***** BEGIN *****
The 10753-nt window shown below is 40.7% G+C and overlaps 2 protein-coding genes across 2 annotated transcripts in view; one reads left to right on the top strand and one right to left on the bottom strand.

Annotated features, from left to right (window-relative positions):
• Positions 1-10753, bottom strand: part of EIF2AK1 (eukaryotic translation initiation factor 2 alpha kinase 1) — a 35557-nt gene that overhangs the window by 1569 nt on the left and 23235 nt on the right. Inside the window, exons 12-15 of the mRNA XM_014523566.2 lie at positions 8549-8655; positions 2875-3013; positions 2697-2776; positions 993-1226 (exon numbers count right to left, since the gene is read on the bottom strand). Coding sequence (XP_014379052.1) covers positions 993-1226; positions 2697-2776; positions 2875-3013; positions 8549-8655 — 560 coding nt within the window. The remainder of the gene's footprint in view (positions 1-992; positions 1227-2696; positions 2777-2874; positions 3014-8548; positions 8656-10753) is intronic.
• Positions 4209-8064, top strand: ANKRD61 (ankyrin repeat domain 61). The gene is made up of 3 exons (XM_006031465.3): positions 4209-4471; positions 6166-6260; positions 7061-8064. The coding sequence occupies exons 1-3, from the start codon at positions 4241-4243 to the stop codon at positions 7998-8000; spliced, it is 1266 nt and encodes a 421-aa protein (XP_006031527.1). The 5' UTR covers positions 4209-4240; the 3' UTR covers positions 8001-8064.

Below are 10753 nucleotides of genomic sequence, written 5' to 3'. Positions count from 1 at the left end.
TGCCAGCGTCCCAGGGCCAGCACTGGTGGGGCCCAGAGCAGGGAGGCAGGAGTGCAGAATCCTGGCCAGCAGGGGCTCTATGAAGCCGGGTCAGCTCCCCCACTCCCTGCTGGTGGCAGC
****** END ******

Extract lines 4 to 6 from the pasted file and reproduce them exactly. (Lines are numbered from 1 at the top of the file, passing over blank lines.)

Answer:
• Positions 4209-8064, top strand: ANKRD61 (ankyrin repeat domain 61). The gene is made up of 3 exons (XM_006031465.3): positions 4209-4471; positions 6166-6260; positions 7061-8064. The coding sequence occupies exons 1-3, from the start codon at positions 4241-4243 to the stop codon at positions 7998-8000; spliced, it is 1266 nt and encodes a 421-aa protein (XP_006031527.1). The 5' UTR covers positions 4209-4240; the 3' UTR covers positions 8001-8064.

Below are 10753 nucleotides of genomic sequence, written 5' to 3'. Positions count from 1 at the left end.
TGCCAGCGTCCCAGGGCCAGCACTGGTGGGGCCCAGAGCAGGGAGGCAGGAGTGCAGAATCCTGGCCAGCAGGGGCTCTATGAAGCCGGGTCAGCTCCCCCACTCCCTGCTGGTGGCAGC